All of the incidents below have occurred during bad weather or strong winds:
- Dropped gangway – gusts of strong and violent wind (>50 knots) caused a vessel to move off the quay.
- Dropped objects (multiple objects from salt sack) – load was caught by 30 knot winds.
- Failed quayside bollard – minor damage to vessel hull, the wind increased to 61 knots and the bollard failed.
- Dropped object – object fell during or after storm with >50 knot winds.
- Dropped lightning conductor – dropped because of vibration and environmental conditions over some time.
Why did it happen?
Although the findings of the incidents differ, they all have common factors, bad weather and strong winds.
- The effects of weather and its unpredictability were not fully understood or considered.
- Inappropriate assessment of weather effects on tasks and operations.
The environment can have immediate and long-term effects on equipment, objects, securing and secondary retention.
What did they learn?
Emphasise the importance of reviewing the weather reports and including weather in toolbox talks (TBT).
Continuously monitor the weather and communicate any changes to those who may be affected.
Conduct thorough routine drops inspections, especially before and after bad weather.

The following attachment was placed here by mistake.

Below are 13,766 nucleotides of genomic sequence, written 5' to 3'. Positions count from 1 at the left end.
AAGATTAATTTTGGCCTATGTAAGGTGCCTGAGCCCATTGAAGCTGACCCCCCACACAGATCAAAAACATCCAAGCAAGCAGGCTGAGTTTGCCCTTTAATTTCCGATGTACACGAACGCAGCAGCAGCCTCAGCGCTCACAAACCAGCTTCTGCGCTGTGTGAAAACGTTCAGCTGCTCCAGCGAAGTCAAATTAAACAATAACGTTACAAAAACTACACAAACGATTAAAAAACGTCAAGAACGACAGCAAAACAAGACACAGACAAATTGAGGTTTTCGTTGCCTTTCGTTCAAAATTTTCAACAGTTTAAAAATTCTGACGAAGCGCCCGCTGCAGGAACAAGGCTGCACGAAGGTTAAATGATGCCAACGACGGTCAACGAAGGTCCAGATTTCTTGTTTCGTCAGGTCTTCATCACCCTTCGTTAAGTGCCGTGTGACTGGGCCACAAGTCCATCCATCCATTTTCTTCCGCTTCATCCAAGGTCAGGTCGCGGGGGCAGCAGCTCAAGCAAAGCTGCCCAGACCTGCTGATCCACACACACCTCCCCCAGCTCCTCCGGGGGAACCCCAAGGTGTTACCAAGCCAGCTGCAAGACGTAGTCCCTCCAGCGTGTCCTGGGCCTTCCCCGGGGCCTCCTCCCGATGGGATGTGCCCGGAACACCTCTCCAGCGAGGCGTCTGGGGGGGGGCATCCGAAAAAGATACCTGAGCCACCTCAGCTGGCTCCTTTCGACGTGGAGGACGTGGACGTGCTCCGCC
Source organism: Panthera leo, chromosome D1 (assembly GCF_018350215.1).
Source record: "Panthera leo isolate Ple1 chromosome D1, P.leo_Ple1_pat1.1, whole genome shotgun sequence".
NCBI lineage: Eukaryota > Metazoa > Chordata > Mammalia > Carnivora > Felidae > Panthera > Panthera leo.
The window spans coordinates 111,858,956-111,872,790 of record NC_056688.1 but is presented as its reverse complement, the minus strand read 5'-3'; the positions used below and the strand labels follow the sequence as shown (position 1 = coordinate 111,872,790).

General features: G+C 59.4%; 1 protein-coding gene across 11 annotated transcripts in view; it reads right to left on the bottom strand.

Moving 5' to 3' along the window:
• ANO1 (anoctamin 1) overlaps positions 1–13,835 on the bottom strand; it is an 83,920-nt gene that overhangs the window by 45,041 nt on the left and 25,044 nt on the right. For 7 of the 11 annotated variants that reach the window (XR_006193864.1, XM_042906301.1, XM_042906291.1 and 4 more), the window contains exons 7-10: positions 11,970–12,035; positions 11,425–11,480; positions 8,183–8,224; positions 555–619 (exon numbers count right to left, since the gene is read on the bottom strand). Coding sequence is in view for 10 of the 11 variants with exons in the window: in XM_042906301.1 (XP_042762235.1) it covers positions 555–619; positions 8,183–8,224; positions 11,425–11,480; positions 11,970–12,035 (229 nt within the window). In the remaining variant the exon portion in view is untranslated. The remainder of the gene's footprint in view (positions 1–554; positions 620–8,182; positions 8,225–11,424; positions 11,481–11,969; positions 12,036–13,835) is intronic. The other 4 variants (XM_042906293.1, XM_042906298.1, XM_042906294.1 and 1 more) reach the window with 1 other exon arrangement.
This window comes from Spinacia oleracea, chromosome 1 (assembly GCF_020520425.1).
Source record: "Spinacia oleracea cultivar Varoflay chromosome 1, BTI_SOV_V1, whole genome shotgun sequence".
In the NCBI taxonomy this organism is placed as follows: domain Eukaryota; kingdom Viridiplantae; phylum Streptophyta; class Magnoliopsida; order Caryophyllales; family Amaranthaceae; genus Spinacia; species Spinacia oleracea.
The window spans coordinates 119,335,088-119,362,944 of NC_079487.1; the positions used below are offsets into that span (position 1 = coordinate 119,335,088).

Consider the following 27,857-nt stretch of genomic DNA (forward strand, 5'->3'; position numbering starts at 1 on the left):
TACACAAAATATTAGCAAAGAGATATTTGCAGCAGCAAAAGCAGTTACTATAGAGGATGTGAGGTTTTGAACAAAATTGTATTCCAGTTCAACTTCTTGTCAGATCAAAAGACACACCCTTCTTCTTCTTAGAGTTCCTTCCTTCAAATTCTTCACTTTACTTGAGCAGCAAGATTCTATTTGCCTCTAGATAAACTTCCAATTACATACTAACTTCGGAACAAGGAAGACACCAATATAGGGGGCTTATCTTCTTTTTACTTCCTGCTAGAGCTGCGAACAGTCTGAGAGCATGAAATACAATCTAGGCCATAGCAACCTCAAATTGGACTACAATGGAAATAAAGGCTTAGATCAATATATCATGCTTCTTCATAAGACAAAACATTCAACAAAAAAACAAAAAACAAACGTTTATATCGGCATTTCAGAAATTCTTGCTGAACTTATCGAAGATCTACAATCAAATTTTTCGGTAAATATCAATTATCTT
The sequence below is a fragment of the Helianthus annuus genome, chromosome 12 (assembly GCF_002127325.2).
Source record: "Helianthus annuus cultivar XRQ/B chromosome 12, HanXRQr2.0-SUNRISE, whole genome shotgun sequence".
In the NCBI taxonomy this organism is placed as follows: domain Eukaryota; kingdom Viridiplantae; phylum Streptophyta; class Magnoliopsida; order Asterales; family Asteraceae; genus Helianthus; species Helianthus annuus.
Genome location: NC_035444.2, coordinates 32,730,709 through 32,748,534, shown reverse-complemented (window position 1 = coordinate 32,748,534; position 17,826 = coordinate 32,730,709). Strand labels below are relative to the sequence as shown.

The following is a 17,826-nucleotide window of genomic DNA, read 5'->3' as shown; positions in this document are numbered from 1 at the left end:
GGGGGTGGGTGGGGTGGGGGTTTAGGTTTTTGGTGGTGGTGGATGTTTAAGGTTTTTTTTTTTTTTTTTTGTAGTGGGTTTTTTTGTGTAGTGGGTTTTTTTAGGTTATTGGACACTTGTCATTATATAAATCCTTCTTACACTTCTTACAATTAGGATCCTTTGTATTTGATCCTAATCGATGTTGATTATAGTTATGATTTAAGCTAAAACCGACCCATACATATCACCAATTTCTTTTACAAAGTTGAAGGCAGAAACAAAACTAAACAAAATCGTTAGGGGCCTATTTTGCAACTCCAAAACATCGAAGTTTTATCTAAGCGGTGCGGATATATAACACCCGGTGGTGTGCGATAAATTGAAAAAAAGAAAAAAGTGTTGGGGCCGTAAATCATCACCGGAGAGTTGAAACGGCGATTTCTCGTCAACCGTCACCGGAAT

Always be vigilant - guard against complacency whilst completing routine tasks.
Consider the effect of weather on all your activities, equipment and potential dropped objects.
Ask yourself or your crew
What are your experiences with bad weather on site?
- What equipment has been affected?
- Have there been any injuries to workers?
What is your normal inspection regime? Does it change according to weather conditions?
What is your communication like on site? If a situation changed quickly, how effective are your channels of communication?
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Multiple incidents have occurred during bad weather or strong winds. Similar incident could be prevented by reviewing the weather reports, continuously monitoring the weather conditions and communicating any changes to those involved. Courtesy of IMCA